No more lowrider

As I’ve mentioned before, it’s difficult to find performance parts for a discontinued 10-year-old subcompact. So I’ve been making do with what I can cobble together.

Below are original struts/springs on left, new on right:

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Compressing the springs to fit them into the struts is the challenging part. They need to be squeezed with 400-500 pounds of pressure using a special tool, so it’s one aspect of car maintenance that many amateur mechanics leave to pros – it can actually be dangerous. But because the pros I talked to were either inept or disinterested it became my job. Below is the front left strut in the vice with the springs compressed. Not all that dangerous if one maintains a “healthy respect for the restrained energy” (one blogger’s words).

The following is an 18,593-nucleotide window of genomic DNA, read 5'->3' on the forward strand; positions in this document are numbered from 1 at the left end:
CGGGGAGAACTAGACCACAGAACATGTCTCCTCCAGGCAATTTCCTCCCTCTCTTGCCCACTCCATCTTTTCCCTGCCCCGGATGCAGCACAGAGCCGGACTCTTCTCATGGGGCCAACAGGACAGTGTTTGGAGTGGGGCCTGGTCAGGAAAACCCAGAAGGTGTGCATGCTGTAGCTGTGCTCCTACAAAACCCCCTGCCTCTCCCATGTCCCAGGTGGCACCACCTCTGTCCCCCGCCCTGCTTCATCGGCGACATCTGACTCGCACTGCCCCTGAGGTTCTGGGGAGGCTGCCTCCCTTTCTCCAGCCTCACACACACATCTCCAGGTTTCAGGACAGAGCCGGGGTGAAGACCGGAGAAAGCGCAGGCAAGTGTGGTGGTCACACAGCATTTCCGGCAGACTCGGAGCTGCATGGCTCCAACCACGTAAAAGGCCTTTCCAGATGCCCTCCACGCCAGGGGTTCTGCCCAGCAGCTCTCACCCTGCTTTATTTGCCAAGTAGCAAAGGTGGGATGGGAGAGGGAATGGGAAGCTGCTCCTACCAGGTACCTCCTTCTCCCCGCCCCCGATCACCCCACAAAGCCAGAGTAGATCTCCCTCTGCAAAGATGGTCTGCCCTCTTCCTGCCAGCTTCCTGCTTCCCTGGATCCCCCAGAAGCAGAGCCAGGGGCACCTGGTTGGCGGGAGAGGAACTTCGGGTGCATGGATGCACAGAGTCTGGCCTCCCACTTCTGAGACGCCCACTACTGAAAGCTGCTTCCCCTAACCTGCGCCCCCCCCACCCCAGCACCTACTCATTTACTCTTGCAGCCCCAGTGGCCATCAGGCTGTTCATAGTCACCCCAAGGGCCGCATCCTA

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The front left strut installed (note pitting in brake disk due to rust from being outside):

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After installing the front springs the car rode a full two inches higher than I had calculated for. I checked the stiffness by standing on a spring while Nick measured with a ruler how much it compressed, and the 150 lbs/in rating was accurate. So I’m not sure where the calculation fell through, but serendipitously with all four springs on they “settled in”, and the car appears to be riding just about an inch higher than stock. It’s good enough and makes for good speed bump clearance. Took it out on the freeway yesterday and got it up to 65 mph with room to spare. The KYB gas struts/shocks have a nice feel and do a good job of damping the stiffer springs, although in a perfect world would be slightly stiffer to match. The speed and pickup of the car continue to impress; the range is a mild disappointment — I can’t really count on more than 30-35 miles. I’m hoping that as the batteries are broken in the range will improve.

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